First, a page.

Mosquito repellent containing DEET
Nobody likes being bitten by mosquitoes, dogs included! There are pet-friendly mosquito repellents, but repellents containing DEET should never be used on your dog (or cat). DEET isn’t great for people either, but dogs are very sensitive to it and it can actually cause neurological issues like seizures. Get in touch with your vet if you think your dog has been exposed to a repellent containing DEET.
Many dog parents are plant parents too. After all, we need something besides dog toys in our living rooms, right? Unfortunately, not all plants are safe for dogs, and if they eat them they could become very sick, including rhododendrons, tulips and cyclomens. You can read a complete guide to plants poisonous to dogs here. If you have plants that aren’t safe for dogs, you may want to consider getting rid of them or putting them out of reach, or at least crating your pup when you’re not able to supervise them.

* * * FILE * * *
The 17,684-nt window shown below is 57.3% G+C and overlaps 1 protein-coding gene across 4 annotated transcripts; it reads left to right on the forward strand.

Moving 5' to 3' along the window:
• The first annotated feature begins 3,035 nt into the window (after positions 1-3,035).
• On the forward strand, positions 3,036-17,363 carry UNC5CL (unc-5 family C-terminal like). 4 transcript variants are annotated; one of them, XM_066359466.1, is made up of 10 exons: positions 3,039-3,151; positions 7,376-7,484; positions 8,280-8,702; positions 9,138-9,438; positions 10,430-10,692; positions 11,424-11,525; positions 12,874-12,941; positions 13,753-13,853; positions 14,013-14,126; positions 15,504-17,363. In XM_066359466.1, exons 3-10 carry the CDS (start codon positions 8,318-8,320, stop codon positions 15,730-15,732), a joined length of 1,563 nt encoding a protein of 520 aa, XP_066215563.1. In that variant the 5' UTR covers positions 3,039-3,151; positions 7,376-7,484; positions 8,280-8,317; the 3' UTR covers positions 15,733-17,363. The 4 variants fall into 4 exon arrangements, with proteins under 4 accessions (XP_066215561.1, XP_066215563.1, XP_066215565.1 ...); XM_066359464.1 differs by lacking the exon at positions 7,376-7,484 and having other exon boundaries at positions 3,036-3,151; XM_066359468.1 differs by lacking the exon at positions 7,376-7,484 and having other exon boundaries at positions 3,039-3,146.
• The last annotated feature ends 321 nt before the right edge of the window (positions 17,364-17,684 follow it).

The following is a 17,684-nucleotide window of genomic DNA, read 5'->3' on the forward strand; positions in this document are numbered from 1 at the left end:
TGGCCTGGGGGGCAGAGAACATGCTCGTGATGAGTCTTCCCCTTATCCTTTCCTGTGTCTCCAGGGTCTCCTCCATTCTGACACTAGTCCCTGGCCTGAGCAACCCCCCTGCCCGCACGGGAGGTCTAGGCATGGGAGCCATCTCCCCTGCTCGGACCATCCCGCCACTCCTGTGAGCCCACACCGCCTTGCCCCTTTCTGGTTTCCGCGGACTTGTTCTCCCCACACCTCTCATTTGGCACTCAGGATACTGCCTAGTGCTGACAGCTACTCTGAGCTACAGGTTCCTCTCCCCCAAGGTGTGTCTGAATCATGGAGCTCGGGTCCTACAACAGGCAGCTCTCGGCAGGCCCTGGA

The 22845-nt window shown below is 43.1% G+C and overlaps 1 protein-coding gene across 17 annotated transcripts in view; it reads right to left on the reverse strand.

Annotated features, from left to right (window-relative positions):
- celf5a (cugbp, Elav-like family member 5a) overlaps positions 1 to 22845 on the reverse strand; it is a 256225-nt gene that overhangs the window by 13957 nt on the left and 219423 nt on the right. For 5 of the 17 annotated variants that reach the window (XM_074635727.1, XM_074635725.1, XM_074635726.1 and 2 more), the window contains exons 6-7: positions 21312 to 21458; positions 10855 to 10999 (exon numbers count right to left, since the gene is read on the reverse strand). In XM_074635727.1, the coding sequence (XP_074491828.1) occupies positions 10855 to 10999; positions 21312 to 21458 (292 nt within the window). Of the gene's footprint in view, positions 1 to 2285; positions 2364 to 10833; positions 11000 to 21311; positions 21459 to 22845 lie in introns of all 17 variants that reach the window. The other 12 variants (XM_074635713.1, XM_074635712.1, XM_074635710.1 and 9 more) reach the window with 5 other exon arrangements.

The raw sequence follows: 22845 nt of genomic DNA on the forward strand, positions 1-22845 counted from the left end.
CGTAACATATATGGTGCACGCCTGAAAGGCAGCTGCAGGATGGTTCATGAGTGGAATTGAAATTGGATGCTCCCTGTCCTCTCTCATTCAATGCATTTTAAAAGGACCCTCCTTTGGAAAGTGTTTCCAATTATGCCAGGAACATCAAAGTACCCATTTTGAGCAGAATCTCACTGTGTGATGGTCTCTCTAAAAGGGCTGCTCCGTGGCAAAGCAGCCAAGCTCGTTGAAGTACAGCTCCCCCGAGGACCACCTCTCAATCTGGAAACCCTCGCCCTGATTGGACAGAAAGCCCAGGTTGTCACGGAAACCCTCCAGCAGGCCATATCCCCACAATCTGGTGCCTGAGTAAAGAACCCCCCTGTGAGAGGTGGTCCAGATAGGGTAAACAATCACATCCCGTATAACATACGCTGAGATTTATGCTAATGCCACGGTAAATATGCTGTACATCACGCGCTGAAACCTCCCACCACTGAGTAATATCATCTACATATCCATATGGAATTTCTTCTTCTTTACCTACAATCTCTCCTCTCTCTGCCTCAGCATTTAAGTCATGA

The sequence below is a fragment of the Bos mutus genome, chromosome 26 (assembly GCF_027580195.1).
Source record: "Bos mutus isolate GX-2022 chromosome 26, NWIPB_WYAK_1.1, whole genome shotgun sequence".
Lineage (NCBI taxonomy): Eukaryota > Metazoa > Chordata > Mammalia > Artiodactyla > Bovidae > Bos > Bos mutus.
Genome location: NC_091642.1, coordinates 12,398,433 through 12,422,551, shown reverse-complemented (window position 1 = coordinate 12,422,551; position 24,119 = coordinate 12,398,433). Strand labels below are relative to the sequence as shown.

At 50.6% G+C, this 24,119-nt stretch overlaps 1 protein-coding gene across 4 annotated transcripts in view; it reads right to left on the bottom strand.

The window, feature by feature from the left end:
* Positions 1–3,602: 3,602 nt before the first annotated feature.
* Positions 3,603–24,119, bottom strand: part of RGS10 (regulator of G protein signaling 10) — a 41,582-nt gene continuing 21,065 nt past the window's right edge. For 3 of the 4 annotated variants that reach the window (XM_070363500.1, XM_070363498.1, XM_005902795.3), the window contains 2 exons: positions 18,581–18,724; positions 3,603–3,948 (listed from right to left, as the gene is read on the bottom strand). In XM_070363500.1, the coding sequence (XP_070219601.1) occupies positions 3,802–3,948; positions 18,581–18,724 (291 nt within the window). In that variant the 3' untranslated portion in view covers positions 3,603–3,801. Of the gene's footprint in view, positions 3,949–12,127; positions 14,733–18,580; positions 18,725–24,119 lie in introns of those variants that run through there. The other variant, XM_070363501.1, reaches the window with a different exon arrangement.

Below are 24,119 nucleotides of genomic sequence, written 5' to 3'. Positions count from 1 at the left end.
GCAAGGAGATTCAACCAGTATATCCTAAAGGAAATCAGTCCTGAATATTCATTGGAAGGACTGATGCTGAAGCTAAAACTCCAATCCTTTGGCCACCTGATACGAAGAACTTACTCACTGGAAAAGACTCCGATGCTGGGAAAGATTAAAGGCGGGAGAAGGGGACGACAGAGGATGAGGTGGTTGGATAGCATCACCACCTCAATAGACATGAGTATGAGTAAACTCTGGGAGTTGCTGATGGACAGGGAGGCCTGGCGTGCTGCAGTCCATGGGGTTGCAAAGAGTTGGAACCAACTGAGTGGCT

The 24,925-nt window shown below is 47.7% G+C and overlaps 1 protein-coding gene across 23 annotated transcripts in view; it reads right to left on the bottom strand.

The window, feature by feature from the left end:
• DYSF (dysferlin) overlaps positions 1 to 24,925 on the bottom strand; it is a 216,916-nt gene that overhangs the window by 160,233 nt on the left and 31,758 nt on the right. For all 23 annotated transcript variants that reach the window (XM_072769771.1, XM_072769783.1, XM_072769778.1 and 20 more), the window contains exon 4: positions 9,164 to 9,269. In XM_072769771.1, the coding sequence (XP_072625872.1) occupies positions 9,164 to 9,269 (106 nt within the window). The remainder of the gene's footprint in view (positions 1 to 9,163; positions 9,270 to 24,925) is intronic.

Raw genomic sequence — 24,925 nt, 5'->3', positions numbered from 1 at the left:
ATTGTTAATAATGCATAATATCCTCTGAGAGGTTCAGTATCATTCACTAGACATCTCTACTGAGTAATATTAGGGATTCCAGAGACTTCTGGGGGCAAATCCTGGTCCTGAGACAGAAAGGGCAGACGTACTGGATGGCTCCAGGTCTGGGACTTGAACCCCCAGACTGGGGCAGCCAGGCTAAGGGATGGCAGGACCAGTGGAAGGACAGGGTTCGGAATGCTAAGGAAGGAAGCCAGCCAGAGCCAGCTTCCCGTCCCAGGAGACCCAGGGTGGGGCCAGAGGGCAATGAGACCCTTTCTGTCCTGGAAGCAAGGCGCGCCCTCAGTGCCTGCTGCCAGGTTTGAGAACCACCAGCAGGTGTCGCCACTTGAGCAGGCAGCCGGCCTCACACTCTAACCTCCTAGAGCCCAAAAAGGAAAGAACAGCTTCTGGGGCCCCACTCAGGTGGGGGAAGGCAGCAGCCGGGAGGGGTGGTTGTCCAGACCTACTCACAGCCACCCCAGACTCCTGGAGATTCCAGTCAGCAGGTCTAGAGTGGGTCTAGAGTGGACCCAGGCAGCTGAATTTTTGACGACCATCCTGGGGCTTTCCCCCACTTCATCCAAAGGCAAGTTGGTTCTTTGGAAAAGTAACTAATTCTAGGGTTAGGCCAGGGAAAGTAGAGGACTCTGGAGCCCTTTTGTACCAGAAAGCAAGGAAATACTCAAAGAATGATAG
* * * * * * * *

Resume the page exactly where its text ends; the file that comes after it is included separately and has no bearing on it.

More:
Glue or Superglue
Glue isn’t actually poisonous to dogs, but it’s still very dangerous for them to eat it. Superglue is especially worrisome. That’s because Superglue is made of a resin that can actually expand in your dog’s stomach, causing a gastrointestinal blockage. Superglue can also irritate your dog’s skin and gums. If your dog gets into Superglue, don’t try to pull it off their paws or face, because you could cause more damage. Take them into the vet and let the professionals handle it!
Dogs love to dig in dirt, and of course sometimes to eat it too. Watch your dog in the garden though! Fertilizers that you might use to help your plants grow can be very dangerous to dogs because they contain chemical pesticides and nitrogen, which can irritate your dog if eaten in large amounts. Seaweed or compost are great, natural alternatives to commercial fertilizers that are safe for pets.